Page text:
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Cassidian
APRIL-2013 ISSUE
Force Magazine

 

From January 2013, FORCE has started a Reading List. These are the books, which we may or may not review but still believe that they need to be read by everyone interested in issues of national security. In addition to FORCE recommended reading list, we invite readers to share with us what books they feel must be read. The books need not be new or best-sellers. You could send in your recommendations to ghazala@forceindia.net. Please make sure that your recommendations do not exceed 300 words

Know Thy Neighbour

On China In July 1971, the US President Richard Nixon sent his secretary of state Henry Kissinger on a secret visit to China, assisted by Chinese all-weather friend Pakistan. The US wanted to re-establish contact with the country which seemed central to the world and yet was unknown to it.

Kissinger’s first visit had mixed outcome, but it certainly opened China to the US and subsequently to the world. Since then Kissinger visited China nearly 50 times, learning not only about its history, thinking, culture and cuisine, but also about where China sees itself in the world. Kissinger put his understanding and views on China in his 2011 book, simply called On China. There are innumerable books on Chinese history, politics, military and economics and so on. But it is rare to find all of this in one compendium enriched by the writer’s first-hand experience and observations.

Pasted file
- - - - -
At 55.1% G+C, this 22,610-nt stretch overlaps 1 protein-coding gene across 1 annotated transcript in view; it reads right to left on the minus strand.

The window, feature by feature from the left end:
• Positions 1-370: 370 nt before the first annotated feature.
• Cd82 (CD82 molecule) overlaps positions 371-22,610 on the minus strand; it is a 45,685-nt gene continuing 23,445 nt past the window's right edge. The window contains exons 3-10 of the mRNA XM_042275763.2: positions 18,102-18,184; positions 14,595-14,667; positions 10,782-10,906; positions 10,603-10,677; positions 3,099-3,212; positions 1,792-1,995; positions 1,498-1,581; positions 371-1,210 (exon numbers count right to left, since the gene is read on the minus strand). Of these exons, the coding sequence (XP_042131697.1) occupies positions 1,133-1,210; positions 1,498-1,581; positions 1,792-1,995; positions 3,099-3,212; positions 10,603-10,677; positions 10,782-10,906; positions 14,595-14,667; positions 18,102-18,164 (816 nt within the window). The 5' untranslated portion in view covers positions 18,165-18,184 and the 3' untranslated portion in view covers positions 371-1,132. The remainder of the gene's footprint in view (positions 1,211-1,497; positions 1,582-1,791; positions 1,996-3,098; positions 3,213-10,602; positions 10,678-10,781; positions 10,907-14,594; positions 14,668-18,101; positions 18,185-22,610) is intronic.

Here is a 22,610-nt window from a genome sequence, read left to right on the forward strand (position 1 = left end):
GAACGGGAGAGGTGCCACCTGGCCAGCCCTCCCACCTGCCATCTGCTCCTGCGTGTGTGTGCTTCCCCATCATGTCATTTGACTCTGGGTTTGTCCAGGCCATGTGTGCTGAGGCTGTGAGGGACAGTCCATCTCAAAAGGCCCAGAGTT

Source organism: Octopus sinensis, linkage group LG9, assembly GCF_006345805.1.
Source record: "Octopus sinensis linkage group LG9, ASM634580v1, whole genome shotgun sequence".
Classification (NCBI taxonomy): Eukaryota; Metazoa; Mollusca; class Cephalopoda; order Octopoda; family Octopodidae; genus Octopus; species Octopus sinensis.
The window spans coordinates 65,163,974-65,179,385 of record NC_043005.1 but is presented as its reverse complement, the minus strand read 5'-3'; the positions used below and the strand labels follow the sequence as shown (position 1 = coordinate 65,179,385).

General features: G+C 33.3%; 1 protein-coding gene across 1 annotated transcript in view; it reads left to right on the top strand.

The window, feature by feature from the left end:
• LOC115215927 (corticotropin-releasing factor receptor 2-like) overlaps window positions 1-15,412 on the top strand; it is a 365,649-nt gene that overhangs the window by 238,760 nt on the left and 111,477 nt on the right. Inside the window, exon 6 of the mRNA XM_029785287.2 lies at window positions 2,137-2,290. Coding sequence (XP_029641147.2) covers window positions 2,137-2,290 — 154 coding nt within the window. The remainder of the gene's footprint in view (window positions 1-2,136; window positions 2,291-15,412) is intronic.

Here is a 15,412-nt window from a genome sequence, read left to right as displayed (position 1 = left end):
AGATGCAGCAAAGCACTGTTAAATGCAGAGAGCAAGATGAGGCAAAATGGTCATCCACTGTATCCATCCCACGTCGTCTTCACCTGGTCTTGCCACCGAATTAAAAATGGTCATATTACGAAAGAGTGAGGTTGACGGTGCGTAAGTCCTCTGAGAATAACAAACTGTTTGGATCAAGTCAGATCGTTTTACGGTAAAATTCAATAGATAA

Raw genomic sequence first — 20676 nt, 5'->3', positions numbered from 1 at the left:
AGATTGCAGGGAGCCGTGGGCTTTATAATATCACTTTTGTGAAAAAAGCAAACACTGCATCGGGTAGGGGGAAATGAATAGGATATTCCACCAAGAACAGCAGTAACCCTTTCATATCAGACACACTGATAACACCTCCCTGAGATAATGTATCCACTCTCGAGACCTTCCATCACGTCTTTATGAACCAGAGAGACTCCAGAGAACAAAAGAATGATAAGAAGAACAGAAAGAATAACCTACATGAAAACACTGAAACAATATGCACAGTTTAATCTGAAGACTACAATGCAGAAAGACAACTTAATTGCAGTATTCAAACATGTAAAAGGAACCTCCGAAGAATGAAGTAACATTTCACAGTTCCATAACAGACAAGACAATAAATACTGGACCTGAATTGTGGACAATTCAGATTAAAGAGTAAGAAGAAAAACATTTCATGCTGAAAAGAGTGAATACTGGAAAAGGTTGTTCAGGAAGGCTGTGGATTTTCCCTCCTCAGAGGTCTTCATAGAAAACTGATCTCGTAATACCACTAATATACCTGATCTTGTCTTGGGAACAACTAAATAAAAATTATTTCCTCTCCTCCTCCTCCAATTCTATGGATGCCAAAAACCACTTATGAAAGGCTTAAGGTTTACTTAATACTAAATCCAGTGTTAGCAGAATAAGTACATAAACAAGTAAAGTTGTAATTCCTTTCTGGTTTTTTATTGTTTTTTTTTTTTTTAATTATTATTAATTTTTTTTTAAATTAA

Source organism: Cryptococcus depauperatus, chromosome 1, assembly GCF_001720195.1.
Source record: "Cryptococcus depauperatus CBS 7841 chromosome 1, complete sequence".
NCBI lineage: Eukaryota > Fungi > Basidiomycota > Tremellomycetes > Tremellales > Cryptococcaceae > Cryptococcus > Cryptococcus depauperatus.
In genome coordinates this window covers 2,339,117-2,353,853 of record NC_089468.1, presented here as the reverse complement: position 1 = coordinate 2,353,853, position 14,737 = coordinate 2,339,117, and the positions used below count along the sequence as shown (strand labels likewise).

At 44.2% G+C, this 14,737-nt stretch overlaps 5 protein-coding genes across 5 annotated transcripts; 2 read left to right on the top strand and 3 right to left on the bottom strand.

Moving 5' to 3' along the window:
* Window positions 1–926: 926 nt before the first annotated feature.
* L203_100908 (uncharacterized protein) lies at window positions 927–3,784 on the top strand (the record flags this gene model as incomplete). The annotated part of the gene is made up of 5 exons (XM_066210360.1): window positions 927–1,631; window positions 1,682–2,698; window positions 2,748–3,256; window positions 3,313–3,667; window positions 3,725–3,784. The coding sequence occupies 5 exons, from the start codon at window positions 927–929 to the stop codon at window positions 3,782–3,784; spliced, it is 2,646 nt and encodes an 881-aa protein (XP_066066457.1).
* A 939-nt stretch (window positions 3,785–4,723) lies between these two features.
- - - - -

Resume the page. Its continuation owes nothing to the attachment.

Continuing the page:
China has been one of the rare countries in the world which believed, even at its weakest moment, that it was the most culturally refined and superior country in the world. The term ‘Middle Kingdom’ was a conviction and not merely as assertion. Writes Kissinger, “A special feature of Chinese civilisation is that it seems to have no beginning. It appears in history less as a conventional nation-state than a permanent natural phenomenon.”

As a result, the Chinese have consistently believed that the world needs China more than it needs the world. Different variations of this thinking govern Chinese foreign policy even today.

On China draws brilliant portraits of Mao Zedong, Zhou Enlai, Deng Xiaoping and several other Chinese leaders whom Kissinger interacted with. Relying extensively in his notes, Kissinger reproduces his conversations with the people he met in China. It is a ring-side view of how American and Chinese pursued diplomacy overcoming decades of distrust and suspicion. For this reason alone, On China is a must read.


On China
Henry Kissinger
Allen Lane, an imprint of Penguin Books
GBP 30, Pg 575
 
 
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